How was I feeling about all this?

This was the look on my face as I worked-- alone-- pretty much the entire time.  When I was finished, I sat there in the shop, admiring the whole thing, and laughed for 15 minutes.   Then brought it home and hung it next to the still-expanding Hulk Exhibit.

And PFG, I would be remiss if I didn't pass on how wonderfully impressed and appreciative my wife was with your piece, here.   "This is such an honor-- !  It's so good, and he gave it to YOU!  This is wonderful!"   My wife is not one to be tremendously open with enthusiasm or praise, believe me.   There is no doubt that this is her favorite artifact in the entire ComicBookRoom at this point. . .  I thank you once again!

And that concludes today's hi-light report---!


Redartz: Thanks, HB; great story and a truly fine gift. And thanks as well to PFG for sharing your art with us, and your thoughts as well.

Tuesday, August 28, 2018

Follow the Leader: Episode 88: Heroes of the Greatest Generation!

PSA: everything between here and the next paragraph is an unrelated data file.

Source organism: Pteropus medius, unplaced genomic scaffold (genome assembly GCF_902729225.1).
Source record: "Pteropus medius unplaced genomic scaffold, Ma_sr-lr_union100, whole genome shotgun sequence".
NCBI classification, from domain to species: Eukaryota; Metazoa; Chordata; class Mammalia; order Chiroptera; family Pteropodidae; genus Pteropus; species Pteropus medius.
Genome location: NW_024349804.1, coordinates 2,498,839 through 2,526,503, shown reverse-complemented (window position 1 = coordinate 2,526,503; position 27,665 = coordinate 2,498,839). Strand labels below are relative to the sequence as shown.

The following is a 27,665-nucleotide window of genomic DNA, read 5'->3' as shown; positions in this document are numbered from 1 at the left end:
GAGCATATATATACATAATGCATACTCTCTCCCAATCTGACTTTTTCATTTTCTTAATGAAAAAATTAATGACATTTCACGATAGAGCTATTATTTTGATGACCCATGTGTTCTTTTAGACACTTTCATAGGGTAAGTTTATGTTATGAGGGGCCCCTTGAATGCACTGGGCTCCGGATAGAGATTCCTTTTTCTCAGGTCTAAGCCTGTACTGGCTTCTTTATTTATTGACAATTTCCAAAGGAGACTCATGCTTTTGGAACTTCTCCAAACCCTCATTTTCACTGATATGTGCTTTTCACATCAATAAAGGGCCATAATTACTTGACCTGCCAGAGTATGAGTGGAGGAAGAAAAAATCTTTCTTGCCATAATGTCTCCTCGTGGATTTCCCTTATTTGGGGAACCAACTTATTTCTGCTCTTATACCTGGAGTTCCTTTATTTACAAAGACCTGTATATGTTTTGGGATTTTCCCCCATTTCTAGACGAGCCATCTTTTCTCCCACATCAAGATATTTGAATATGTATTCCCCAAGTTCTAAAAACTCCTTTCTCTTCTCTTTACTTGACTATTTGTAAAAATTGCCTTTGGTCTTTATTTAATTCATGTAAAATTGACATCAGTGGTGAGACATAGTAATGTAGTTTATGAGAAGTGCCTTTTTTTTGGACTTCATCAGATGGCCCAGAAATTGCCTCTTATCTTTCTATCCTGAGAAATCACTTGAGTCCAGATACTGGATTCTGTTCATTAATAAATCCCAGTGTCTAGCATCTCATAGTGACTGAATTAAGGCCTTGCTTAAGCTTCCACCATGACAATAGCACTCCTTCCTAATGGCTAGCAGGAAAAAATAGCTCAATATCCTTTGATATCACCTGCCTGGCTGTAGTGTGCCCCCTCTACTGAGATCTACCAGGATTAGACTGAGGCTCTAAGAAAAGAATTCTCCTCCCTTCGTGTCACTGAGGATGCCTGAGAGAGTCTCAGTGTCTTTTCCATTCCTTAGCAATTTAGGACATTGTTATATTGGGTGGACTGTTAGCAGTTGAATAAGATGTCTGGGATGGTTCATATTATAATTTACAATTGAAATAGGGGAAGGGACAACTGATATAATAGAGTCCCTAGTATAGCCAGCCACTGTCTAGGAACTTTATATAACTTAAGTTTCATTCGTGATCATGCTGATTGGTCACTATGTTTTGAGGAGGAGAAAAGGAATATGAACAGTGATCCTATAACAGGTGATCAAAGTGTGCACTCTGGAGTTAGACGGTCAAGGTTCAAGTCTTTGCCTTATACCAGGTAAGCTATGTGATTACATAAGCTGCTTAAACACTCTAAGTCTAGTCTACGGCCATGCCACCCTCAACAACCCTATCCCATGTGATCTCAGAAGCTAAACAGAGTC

Martinex1: Cheers all! Can you believe we have Followed the Leader 87 times?  Well buckle up because I am sure the 88th will be a charm! Take it away...

Monday, August 27, 2018

Rank and File: The Year's Best Comic Stories, 1972!

Redartz:  Good day, and welcome everyone! For this episode of  "Rank and File" we cast our eyes upon the earlier Bronze age, to 1972. Our goal: to select some of the finest examples of comic book storytelling available in that fine, vintage year. I've chosen my favorites, using my admittedly subjective criteria (have I actually read it, and did I like it) along with considerations of historical significance, creativity and just plain coolness. Therefore, let us dally no longer with explanations; on with the show...


1. Avengers 100- "Whatever Gods There Be", by Roy Thomas, Barry Windsor-Smith, Joe Sinnott and Syd Shores. Great classic tale with a plethora of Avengers.